Quote of the week

Although judicial proceedings will generally be bound by the requirements of natural justice to a greater degree than will hearings before administrative tribunals, judicial decision-makers, by virtue of their positions, have nonetheless been granted considerable deference by appellate courts inquiring into the apprehension of bias. This is because judges ‘are assumed to be [people] of conscience and intellectual discipline, capable of judging a particular controversy fairly on the basis of its own circumstances’: The presumption of impartiality carries considerable weight, for as Blackstone opined at p. 361 in Commentaries on the Laws of England III . . . ‘[t]he law will not suppose possibility of bias in a judge, who is already sworn to administer impartial justice, and whose authority greatly depends upon that presumption and idea’. Thus, reviewing courts have been hesitant to make a finding of bias or to perceive a reasonable apprehension of bias on the part of a judge, in the absence of convincing evidence to that effect.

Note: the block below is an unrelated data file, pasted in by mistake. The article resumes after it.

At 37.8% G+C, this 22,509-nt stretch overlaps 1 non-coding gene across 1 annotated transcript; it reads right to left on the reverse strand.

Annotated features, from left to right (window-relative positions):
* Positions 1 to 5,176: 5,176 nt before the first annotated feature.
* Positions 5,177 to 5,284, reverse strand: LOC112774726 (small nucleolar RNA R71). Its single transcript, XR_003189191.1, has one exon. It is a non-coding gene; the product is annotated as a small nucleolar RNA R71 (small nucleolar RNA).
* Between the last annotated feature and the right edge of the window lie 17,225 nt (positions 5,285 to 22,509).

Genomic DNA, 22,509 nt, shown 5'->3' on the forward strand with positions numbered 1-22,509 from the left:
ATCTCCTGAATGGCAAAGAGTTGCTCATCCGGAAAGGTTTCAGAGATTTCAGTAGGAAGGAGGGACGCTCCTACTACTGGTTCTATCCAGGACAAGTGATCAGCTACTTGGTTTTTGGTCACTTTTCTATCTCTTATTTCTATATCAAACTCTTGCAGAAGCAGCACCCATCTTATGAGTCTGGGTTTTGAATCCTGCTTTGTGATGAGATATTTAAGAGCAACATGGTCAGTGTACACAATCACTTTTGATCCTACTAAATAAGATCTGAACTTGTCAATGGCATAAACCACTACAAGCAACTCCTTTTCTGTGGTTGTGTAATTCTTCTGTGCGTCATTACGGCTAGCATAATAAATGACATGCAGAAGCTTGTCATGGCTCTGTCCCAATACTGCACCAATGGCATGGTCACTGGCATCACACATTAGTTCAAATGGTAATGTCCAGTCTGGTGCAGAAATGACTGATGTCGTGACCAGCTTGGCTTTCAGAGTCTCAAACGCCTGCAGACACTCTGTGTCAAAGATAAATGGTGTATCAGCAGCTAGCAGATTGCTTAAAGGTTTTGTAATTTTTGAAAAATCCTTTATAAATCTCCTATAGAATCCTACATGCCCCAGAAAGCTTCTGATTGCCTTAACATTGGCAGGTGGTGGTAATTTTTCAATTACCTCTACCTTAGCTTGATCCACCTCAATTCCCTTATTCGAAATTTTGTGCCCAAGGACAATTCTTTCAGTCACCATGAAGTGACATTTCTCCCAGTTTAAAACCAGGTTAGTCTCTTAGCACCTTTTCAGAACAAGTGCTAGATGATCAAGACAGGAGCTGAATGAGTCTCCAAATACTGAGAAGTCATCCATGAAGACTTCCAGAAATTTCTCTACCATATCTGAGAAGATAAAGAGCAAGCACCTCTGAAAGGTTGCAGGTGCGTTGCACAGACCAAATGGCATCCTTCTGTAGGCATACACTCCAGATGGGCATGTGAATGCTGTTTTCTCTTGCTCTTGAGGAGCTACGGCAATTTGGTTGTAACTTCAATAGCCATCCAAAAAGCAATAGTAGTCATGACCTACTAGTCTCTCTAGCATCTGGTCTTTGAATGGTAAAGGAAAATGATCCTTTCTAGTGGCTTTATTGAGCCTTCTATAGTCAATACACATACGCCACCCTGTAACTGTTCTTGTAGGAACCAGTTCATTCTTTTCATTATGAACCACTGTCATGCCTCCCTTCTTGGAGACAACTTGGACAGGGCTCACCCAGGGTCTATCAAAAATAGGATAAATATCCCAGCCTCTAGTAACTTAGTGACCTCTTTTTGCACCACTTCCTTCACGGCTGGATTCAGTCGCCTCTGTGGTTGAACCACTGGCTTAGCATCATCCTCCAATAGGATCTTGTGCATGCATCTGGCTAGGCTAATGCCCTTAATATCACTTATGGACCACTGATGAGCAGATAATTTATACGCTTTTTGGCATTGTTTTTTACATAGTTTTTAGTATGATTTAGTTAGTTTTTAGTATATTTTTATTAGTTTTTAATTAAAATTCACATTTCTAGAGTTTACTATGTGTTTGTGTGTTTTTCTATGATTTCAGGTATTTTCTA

L'Heureux-Dube and McLachlin JJ
Livesey v The New South Wales Bar Association [1983] HCA 17; (1983) 151 CLR 288
9 March 2023

Nugent on Mpofu

The document is a disgrace. No less disgraceful than its repetition in [advocate Mpofu’s] address. The content of the document plays fast and loose with the facts, draws inferences from inadequate material, and is littered with abuse, invective, and sinister suggestion, purporting to support an allegation that, so it was said ‘the Commission has prejudged the issues before it and is merely going through the motions to reach a predetermined outcome’. The content of the document is directed also at throwing bait before the media aimed at, amongst others, reviving in the media an allegation that a ‘rogue unit’ existed within SARS.

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